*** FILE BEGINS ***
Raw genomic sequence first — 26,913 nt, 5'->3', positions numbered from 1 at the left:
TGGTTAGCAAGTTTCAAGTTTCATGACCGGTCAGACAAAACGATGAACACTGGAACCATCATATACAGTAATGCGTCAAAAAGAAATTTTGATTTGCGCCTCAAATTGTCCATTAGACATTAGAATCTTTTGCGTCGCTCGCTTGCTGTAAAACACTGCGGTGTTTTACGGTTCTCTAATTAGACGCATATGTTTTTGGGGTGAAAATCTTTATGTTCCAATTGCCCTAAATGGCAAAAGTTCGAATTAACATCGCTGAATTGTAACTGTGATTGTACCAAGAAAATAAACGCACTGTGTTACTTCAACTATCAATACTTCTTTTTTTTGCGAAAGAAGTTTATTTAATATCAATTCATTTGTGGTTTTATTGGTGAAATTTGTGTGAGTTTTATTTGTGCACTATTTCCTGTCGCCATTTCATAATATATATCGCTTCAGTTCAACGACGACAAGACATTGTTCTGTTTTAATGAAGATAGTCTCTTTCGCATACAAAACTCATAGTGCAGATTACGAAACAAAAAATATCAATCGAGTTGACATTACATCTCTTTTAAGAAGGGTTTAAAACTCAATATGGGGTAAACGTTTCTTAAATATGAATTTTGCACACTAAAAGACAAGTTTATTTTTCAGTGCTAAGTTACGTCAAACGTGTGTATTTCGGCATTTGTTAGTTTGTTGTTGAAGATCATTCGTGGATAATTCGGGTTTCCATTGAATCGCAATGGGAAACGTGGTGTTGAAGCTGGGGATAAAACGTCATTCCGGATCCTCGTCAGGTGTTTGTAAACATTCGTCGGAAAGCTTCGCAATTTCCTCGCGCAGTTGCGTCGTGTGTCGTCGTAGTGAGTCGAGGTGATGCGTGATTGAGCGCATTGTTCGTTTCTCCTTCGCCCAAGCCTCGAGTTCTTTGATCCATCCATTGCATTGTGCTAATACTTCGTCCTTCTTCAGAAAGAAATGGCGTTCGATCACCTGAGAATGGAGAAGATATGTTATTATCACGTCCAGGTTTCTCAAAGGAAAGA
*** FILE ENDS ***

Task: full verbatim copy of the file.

Raw genomic sequence first — 26,913 nt, 5'->3', positions numbered from 1 at the left:
TGGTTAGCAAGTTTCAAGTTTCATGACCGGTCAGACAAAACGATGAACACTGGAACCATCATATACAGTAATGCGTCAAAAAGAAATTTTGATTTGCGCCTCAAATTGTCCATTAGACATTAGAATCTTTTGCGTCGCTCGCTTGCTGTAAAACACTGCGGTGTTTTACGGTTCTCTAATTAGACGCATATGTTTTTGGGGTGAAAATCTTTATGTTCCAATTGCCCTAAATGGCAAAAGTTCGAATTAACATCGCTGAATTGTAACTGTGATTGTACCAAGAAAATAAACGCACTGTGTTACTTCAACTATCAATACTTCTTTTTTTTGCGAAAGAAGTTTATTTAATATCAATTCATTTGTGGTTTTATTGGTGAAATTTGTGTGAGTTTTATTTGTGCACTATTTCCTGTCGCCATTTCATAATATATATCGCTTCAGTTCAACGACGACAAGACATTGTTCTGTTTTAATGAAGATAGTCTCTTTCGCATACAAAACTCATAGTGCAGATTACGAAACAAAAAATATCAATCGAGTTGACATTACATCTCTTTTAAGAAGGGTTTAAAACTCAATATGGGGTAAACGTTTCTTAAATATGAATTTTGCACACTAAAAGACAAGTTTATTTTTCAGTGCTAAGTTACGTCAAACGTGTGTATTTCGGCATTTGTTAGTTTGTTGTTGAAGATCATTCGTGGATAATTCGGGTTTCCATTGAATCGCAATGGGAAACGTGGTGTTGAAGCTGGGGATAAAACGTCATTCCGGATCCTCGTCAGGTGTTTGTAAACATTCGTCGGAAAGCTTCGCAATTTCCTCGCGCAGTTGCGTCGTGTGTCGTCGTAGTGAGTCGAGGTGATGCGTGATTGAGCGCATTGTTCGTTTCTCCTTCGCCCAAGCCTCGAGTTCTTTGATCCATCCATTGCATTGTGCTAATACTTCGTCCTTCTTCAGAAAGAAATGGCGTTCGATCACCTGAGAATGGAGAAGATATGTTATTATCACGTCCAGGTTTCTCAAAGGAAAGA